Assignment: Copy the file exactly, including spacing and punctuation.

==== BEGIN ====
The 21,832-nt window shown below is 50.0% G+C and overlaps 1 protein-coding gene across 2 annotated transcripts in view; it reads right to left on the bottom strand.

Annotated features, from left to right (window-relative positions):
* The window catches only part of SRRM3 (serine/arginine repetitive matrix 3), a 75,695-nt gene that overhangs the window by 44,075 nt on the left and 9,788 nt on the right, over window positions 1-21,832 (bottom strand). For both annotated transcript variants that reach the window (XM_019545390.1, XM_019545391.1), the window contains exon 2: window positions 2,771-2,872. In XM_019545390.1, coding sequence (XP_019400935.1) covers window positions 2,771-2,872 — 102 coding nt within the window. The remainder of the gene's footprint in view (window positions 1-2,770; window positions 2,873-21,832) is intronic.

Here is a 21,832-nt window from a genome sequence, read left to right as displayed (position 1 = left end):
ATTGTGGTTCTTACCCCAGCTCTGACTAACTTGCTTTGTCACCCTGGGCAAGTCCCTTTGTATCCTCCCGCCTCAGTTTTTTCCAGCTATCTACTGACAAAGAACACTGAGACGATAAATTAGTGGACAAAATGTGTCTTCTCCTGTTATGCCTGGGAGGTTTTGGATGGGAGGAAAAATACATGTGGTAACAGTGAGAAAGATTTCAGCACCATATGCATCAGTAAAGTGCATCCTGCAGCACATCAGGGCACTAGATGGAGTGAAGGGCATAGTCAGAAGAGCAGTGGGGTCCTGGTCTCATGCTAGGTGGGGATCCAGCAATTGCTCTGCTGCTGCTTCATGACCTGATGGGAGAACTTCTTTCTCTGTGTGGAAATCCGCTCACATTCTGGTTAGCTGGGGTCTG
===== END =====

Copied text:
The 21,832-nt window shown below is 50.0% G+C and overlaps 1 protein-coding gene across 2 annotated transcripts in view; it reads right to left on the bottom strand.

Annotated features, from left to right (window-relative positions):
* The window catches only part of SRRM3 (serine/arginine repetitive matrix 3), a 75,695-nt gene that overhangs the window by 44,075 nt on the left and 9,788 nt on the right, over window positions 1-21,832 (bottom strand). For both annotated transcript variants that reach the window (XM_019545390.1, XM_019545391.1), the window contains exon 2: window positions 2,771-2,872. In XM_019545390.1, coding sequence (XP_019400935.1) covers window positions 2,771-2,872 — 102 coding nt within the window. The remainder of the gene's footprint in view (window positions 1-2,770; window positions 2,873-21,832) is intronic.

Here is a 21,832-nt window from a genome sequence, read left to right as displayed (position 1 = left end):
ATTGTGGTTCTTACCCCAGCTCTGACTAACTTGCTTTGTCACCCTGGGCAAGTCCCTTTGTATCCTCCCGCCTCAGTTTTTTCCAGCTATCTACTGACAAAGAACACTGAGACGATAAATTAGTGGACAAAATGTGTCTTCTCCTGTTATGCCTGGGAGGTTTTGGATGGGAGGAAAAATACATGTGGTAACAGTGAGAAAGATTTCAGCACCATATGCATCAGTAAAGTGCATCCTGCAGCACATCAGGGCACTAGATGGAGTGAAGGGCATAGTCAGAAGAGCAGTGGGGTCCTGGTCTCATGCTAGGTGGGGATCCAGCAATTGCTCTGCTGCTGCTTCATGACCTGATGGGAGAACTTCTTTCTCTGTGTGGAAATCCGCTCACATTCTGGTTAGCTGGGGTCTG